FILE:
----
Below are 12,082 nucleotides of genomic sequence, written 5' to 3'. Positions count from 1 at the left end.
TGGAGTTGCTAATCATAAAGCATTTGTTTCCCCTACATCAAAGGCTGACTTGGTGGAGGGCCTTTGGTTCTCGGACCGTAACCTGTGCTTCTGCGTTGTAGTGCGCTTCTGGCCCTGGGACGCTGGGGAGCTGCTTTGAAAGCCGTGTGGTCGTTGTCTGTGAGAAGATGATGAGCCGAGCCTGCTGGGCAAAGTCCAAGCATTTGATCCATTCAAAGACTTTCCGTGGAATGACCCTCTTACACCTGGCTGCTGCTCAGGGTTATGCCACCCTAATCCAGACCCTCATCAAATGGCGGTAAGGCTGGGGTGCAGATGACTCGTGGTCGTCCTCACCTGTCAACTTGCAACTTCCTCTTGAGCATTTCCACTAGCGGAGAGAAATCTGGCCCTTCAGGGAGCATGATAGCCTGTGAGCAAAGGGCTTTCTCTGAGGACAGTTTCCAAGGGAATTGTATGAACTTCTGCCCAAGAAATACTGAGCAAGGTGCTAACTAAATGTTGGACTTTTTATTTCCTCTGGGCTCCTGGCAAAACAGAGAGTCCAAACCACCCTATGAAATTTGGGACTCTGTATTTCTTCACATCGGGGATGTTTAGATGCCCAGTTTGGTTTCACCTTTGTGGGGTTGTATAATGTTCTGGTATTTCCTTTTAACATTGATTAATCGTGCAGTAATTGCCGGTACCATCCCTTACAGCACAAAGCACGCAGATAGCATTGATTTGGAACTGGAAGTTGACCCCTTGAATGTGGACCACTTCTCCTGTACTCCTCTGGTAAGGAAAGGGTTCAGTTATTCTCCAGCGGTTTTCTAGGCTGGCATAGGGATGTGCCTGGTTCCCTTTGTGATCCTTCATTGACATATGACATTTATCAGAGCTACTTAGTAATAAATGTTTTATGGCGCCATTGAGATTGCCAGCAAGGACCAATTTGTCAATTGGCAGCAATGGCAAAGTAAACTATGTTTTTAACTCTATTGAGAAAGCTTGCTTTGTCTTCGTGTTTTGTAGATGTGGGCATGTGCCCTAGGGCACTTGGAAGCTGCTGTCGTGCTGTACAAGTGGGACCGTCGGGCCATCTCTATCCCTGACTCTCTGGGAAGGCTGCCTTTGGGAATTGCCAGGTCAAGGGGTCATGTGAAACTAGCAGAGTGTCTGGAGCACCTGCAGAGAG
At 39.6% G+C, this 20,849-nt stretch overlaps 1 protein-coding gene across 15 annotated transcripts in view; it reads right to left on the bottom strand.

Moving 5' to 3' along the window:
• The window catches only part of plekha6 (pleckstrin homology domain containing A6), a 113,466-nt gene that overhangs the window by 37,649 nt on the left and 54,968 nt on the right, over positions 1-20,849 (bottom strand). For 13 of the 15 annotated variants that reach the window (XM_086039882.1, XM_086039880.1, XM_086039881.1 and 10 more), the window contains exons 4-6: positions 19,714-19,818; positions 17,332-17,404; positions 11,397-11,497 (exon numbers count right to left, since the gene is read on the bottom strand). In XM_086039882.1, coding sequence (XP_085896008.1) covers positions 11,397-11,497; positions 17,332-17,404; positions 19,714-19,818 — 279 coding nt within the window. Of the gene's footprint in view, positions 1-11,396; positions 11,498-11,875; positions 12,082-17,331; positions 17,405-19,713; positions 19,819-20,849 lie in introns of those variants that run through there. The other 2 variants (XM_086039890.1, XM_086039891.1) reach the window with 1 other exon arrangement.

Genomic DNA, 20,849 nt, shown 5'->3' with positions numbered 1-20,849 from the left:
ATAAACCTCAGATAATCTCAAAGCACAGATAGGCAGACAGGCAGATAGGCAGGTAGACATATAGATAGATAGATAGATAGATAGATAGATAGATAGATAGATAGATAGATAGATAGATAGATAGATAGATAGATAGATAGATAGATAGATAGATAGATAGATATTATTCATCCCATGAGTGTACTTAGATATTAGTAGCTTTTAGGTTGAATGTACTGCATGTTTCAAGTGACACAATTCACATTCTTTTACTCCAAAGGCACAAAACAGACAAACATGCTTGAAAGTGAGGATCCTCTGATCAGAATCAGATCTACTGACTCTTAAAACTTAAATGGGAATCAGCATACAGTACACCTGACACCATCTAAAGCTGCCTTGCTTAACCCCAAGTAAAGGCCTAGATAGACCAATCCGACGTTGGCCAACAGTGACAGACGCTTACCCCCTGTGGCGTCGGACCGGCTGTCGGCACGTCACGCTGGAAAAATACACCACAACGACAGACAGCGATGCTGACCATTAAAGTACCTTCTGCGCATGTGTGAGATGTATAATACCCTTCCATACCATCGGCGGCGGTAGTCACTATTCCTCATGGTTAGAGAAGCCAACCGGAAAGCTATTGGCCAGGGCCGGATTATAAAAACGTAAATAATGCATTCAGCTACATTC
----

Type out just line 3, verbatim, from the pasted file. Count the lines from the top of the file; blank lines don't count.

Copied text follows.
At 39.6% G+C, this 20,849-nt stretch overlaps 1 protein-coding gene across 15 annotated transcripts in view; it reads right to left on the bottom strand.